(g) QUORUM- 8 members of the Commission shall constitute a quorum, but a lesser number may hold hearings.

    (h) CHAIRMAN AND VICE CHAIRMAN- The chairman and vice chairman of the Commission shall be elected by the members of the Commission.

    (i) MEETINGS- The Commission shall meet at the call of the chairman of the Commission or a majority of its members.


    (a) IN GENERAL- The chairman of the Commission shall, in accordance with the provisions of title 5, United States Code, governing appointments in the competitive service, and other applicable laws and regulations, hire such staff as is necessary to carry out the duties of the Commission.

    (b) PAY- The staff of the Commission shall be paid in accordance with the provisions of chapter 51 and subchapter III of chapter 53 of title 5, United States Code, relating to classification and General Schedule pay rates.

    (c) EXPERTS AND CONSULTANTS- The chairman may procure temporary and intermittent services of experts and consultants under section 3109(b) of title 5, United States Code.

    (d) STAFF OF FEDERAL AGENCIES- Upon request of the Commission, the head of any Federal agency is authorized to detail, on a reimbursable basis, any of the personnel of such agency to the Commission to assist the Commission in carrying out its duties under this Act.



      (1) IN GENERAL- The Commission may, for the purpose of carrying out this Act, hold hearings, sit and act at times and places, take testimony, and receive evidence, as the Commission considers appropriate.

      (2) OPEN MEETINGS- The Commission shall be considered an agency for the purposes of section 552b of title 5, United States Code (relating to the requirement that meetings of Federal agencies be open to the public).

    (b) POWERS OF MEMBERS AND AGENTS- Any member or agent of the Commission may, if so authorized by the Commission, take any action which the Commission is authorized to take by this section.

    (c) OBTAINING OFFICIAL DATA- All officers and employees of Federal agencies shall cooperate with the Commission in the performance of the duties of the Commission. Subject to sections 552 and 552a of title 5, United States Code (relating to the availability of information of Federal agencies to the public), the Commission may secure directly from any Federal agency information necessary to enable it to carry out this Act. Upon request of the Chairman of the Commission, the head of the Federal agency shall furnish the information to the Commission.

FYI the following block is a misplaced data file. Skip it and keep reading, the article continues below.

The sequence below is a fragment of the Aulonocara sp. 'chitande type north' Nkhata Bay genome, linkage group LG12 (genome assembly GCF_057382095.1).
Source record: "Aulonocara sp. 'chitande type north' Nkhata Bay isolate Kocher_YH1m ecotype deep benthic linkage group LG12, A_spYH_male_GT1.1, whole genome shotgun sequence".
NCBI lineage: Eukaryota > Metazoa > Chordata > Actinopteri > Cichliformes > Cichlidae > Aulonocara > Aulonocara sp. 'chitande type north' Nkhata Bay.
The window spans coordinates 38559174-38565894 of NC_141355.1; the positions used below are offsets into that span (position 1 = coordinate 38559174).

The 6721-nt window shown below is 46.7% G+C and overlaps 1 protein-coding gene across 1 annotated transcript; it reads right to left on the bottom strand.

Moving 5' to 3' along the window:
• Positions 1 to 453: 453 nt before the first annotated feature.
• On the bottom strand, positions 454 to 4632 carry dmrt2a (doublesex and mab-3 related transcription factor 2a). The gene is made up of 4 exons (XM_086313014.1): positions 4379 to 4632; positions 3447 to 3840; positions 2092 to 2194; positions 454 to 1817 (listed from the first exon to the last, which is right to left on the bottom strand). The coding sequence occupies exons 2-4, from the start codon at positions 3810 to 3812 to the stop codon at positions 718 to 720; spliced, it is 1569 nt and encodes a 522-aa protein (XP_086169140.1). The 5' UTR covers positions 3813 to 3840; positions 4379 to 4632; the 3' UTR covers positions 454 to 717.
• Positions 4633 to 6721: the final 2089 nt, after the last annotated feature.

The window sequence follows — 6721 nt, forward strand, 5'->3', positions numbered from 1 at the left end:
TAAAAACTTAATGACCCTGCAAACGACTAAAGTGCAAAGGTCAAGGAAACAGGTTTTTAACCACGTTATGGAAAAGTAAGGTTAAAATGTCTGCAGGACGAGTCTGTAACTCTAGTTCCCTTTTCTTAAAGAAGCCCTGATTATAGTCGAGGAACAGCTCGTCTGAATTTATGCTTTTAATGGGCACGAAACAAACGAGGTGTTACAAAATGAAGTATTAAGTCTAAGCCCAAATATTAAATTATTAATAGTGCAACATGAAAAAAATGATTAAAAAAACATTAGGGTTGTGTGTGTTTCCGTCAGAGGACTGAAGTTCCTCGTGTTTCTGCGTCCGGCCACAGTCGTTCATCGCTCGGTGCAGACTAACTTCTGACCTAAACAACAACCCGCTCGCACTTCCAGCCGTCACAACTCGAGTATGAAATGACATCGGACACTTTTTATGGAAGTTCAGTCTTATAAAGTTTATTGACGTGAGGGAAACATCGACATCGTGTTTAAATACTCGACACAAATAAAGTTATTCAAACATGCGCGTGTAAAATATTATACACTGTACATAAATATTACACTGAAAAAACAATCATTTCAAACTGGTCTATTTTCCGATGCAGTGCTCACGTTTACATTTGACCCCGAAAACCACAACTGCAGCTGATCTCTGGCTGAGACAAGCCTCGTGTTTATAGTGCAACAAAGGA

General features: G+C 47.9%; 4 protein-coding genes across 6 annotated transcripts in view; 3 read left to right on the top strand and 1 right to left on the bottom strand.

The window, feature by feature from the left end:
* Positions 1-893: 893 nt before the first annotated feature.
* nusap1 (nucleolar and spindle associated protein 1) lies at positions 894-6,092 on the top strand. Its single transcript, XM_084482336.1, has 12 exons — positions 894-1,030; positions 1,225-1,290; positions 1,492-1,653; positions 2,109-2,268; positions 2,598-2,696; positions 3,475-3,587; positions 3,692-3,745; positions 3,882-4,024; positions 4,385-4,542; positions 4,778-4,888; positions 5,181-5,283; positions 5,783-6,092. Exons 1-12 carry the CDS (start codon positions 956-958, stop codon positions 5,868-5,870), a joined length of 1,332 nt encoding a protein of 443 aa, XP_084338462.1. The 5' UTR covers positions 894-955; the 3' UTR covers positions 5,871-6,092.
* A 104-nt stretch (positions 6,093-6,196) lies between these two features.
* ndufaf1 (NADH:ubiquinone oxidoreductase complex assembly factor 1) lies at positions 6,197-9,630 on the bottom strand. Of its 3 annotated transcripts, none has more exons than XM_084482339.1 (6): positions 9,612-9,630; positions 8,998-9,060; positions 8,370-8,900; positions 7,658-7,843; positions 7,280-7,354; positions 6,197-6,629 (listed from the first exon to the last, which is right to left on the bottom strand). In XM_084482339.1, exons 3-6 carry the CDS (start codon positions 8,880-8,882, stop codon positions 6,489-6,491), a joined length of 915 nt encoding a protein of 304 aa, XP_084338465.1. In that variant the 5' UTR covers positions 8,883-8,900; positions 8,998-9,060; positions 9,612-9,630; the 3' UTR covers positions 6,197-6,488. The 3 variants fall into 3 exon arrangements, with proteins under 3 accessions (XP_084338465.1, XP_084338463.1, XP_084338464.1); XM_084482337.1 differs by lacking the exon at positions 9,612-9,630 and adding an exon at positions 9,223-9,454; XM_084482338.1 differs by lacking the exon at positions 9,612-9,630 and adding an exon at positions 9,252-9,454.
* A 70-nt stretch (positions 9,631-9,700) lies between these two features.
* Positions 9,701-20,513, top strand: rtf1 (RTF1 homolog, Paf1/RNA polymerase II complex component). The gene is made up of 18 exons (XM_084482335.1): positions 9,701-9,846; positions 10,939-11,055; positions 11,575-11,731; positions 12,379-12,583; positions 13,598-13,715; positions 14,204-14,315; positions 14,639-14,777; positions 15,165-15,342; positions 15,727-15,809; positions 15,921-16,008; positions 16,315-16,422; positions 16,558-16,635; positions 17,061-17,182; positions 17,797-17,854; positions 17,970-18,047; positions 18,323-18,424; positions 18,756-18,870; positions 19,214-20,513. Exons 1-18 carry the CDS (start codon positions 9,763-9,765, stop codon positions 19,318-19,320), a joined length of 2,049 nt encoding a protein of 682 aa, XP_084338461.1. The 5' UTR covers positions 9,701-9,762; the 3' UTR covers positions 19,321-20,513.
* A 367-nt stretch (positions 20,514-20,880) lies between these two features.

(d) GIFTS- The Commission may accept, use, and dispose of gifts or donations of services or property.

    (e) MAILS- The Commission may use the United States mails in the same manner and under the same conditions as other Federal agencies.

    (f) ADMINISTRATIVE SUPPORT SERVICES- The Administrator of General Services shall provide to the Commission on a reimbursable basis such administrative support services as the Commission may request.


    The Commission shall transmit to the President and to the Congress a report not later than 2 years after the date of enactment of this Act. The report shall contain a detailed statement of the findings and conclusions of the study conducted pursuant to section 4, together with the recommendations of the Commission for such legislation and administrative actions, at the Federal, State, and local level, and for actions that should be undertaken by the private sector, as the Commission considers appropriate.


    The Commission shall cease to exist 10 days after submitting its final report pursuant to section 8.


    Any spending authority (as defined in subparagraphs (A) and (C) of section 401(c)(2) of the Congressional Budget Act of 1974 (2 U.S.C. 651(c)(2)(A))) authorized by this Act shall be effective only to such extent or in such amounts as are provided in appropriation Acts.